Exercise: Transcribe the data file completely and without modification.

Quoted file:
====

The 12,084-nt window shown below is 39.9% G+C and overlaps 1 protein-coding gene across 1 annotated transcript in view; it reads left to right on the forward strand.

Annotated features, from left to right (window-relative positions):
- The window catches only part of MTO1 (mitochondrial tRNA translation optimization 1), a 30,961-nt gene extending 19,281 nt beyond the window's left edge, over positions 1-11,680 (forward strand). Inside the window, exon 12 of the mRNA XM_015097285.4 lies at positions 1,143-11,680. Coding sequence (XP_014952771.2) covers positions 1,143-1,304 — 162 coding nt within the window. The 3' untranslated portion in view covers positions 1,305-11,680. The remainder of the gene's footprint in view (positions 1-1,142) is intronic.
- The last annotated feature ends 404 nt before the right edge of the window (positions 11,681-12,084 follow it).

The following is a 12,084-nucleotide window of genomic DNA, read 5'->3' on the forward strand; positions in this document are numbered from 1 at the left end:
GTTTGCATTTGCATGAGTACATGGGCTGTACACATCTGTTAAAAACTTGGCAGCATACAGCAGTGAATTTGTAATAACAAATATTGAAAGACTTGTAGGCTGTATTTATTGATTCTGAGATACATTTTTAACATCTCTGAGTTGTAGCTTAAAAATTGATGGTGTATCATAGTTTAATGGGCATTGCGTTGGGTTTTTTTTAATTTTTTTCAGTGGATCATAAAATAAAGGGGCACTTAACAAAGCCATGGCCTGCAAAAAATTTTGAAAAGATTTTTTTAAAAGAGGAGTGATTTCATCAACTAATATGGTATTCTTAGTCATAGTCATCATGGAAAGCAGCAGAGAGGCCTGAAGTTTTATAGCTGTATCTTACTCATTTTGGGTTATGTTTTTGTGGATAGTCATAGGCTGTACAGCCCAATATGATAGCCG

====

The 12,084-nt window shown below is 39.9% G+C and overlaps 1 protein-coding gene across 1 annotated transcript in view; it reads left to right on the forward strand.

Annotated features, from left to right (window-relative positions):
- The window catches only part of MTO1 (mitochondrial tRNA translation optimization 1), a 30,961-nt gene extending 19,281 nt beyond the window's left edge, over positions 1-11,680 (forward strand). Inside the window, exon 12 of the mRNA XM_015097285.4 lies at positions 1,143-11,680. Coding sequence (XP_014952771.2) covers positions 1,143-1,304 — 162 coding nt within the window. The 3' untranslated portion in view covers positions 1,305-11,680. The remainder of the gene's footprint in view (positions 1-1,142) is intronic.
- The last annotated feature ends 404 nt before the right edge of the window (positions 11,681-12,084 follow it).

The following is a 12,084-nucleotide window of genomic DNA, read 5'->3' on the forward strand; positions in this document are numbered from 1 at the left end:
GTTTGCATTTGCATGAGTACATGGGCTGTACACATCTGTTAAAAACTTGGCAGCATACAGCAGTGAATTTGTAATAACAAATATTGAAAGACTTGTAGGCTGTATTTATTGATTCTGAGATACATTTTTAACATCTCTGAGTTGTAGCTTAAAAATTGATGGTGTATCATAGTTTAATGGGCATTGCGTTGGGTTTTTTTTAATTTTTTTCAGTGGATCATAAAATAAAGGGGCACTTAACAAAGCCATGGCCTGCAAAAAATTTTGAAAAGATTTTTTTAAAAGAGGAGTGATTTCATCAACTAATATGGTATTCTTAGTCATAGTCATCATGGAAAGCAGCAGAGAGGCCTGAAGTTTTATAGCTGTATCTTACTCATTTTGGGTTATGTTTTTGTGGATAGTCATAGGCTGTACAGCCCAATATGATAGCCG